Performance and Productivity

Moving away from the hardware, the E14 Gen 2 model I was sent was of the Intel variety. Lenovo did provide an AMD model for a while but based on the website, which doesn’t appear to be case anymore.

In addition to the new fingerprint reading power button the E14 also supports Windows Hello marking it as one of a handful of Lenovo products to do so, out of the box to support both finger and IR bio authentication methods.

ThinkPad E14 IR

As for the productivity that comes with the Intel Core i5, the E14 put up an admirable showing but buckled under moderately intensive workloads. While benchmarks might paint a decent picture for the E14, anecdotal experience expresses a different story.

Using video conferencing software, regardless of service will normally trigger the fans on the device. While the whirling was noticeable, it was never overbearing, however, using Blender (3D design suite) or even Filmora (video editing software) caused the machine to also get hot on the lap. Renders and exports took much longer on the E14 than on other competitively spec’d and price alternatives such as the Surface Laptop and the Dell XPS line.

Other productivity tasks such as zipping around in Office 365 or browser-based cloud powered PWAs was handled fairly well with the only hiccups coming from a few macros-enabled Excel docs.

Starting at roughly $900 for the base model, users will quickly see where some corners were taken in the beautifully craft design of the E14’s display panel as well. The color accuracy is good on the E14 but overall, photographers, videographers or content creators will notice the muted color profile and dim output that hits under three hundred nits of brightness at 100% lighting conditions.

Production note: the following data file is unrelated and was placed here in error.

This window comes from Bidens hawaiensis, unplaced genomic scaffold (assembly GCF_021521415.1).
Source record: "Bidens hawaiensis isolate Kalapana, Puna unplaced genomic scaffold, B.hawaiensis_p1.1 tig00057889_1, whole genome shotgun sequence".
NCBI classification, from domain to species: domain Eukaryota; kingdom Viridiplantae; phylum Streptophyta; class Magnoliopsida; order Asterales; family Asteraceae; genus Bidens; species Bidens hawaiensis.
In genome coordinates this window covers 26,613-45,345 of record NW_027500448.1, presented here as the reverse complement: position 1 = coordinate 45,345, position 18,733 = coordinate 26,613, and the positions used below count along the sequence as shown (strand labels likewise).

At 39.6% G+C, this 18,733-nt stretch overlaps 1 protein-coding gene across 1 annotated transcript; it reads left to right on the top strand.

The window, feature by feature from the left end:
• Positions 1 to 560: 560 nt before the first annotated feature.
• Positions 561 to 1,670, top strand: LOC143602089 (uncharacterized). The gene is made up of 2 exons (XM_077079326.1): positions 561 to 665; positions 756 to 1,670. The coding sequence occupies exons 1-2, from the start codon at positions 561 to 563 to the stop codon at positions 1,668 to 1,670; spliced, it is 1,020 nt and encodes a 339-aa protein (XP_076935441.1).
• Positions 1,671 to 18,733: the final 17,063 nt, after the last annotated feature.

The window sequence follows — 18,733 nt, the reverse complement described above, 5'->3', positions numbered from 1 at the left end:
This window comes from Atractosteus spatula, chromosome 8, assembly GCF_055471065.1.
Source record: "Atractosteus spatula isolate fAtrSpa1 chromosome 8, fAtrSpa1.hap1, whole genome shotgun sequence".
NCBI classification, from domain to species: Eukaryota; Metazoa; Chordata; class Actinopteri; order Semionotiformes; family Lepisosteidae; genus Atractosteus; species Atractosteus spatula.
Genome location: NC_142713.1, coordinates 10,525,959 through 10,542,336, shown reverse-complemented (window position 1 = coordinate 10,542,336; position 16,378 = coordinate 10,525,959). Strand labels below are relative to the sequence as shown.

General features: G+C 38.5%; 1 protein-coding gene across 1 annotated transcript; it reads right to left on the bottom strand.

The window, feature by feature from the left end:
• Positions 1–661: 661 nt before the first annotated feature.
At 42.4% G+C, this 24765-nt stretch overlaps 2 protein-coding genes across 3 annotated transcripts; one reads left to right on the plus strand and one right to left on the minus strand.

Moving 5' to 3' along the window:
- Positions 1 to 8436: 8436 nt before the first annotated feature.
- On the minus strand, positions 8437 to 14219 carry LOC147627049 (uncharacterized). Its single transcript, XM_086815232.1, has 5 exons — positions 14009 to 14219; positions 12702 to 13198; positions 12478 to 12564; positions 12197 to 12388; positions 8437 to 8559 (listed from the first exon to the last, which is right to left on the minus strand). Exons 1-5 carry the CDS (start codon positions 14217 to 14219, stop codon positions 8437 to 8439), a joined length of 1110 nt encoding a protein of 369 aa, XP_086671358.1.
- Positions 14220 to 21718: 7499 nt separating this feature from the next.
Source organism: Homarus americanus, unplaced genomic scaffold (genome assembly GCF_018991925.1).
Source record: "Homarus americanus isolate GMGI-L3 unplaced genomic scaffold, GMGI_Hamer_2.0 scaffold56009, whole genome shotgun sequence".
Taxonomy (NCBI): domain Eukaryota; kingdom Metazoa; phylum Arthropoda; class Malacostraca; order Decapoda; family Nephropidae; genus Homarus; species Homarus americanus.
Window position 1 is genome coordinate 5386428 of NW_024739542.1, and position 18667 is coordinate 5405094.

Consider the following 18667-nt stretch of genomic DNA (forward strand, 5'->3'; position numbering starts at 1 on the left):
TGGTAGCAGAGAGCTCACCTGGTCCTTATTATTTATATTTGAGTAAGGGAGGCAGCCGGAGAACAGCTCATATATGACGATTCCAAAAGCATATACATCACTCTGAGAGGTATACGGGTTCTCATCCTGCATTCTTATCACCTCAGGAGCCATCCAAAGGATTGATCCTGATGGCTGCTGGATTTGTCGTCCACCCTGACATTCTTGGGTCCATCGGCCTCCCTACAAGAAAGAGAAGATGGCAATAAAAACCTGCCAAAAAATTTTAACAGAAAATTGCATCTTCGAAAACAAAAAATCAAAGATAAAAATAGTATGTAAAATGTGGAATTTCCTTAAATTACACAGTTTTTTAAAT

As for using the E14 outdoors, don’t.

The matte display helps reduce glare, but the low brightness makes using the E14 a bit laborious on the eyes.

ThinkPad E14 Screen

The last knock on the E14 is its battery life.

Despite its relatively heavy chassis, it doesn’t appear Lenovo used the space to pack in more battery efficiencies. Instead, the E14 gets a modest five hours of continuous use under moderately intensive workloads that range from video conferencing, 3D designs, graphics, and audio editing.


The ThinkPad E14 Gen 2 was released earlier this year but could do with a refresh already. Between the display tech, battery life and performance scores, the E14 presents a dilemma for SMB’s looking to upgrade the office with mid-level workstations. For similar prices, options such as the Dell XPS13, HP Envy x360, M1 MacBook Air and even the ThinkPad T14 offer better performance and battery life.

Fortunately, the ThinkPad E14 Gen 2 can be picked up for a reduced price these days at several 3rd party outlets and still maintains the coveted Mil-Spec design with modern day specs. From the Windows Hello support to the latest Intel chip with updated GPUs the ThinkPad E14 could offer moderate modern-day value, but at close to $1,000 it’s tough to recommend.

Seems as though Lenovo may feel the same way as the E14 Gen 2 in both AMD and Intel models are no longer listed on their sites.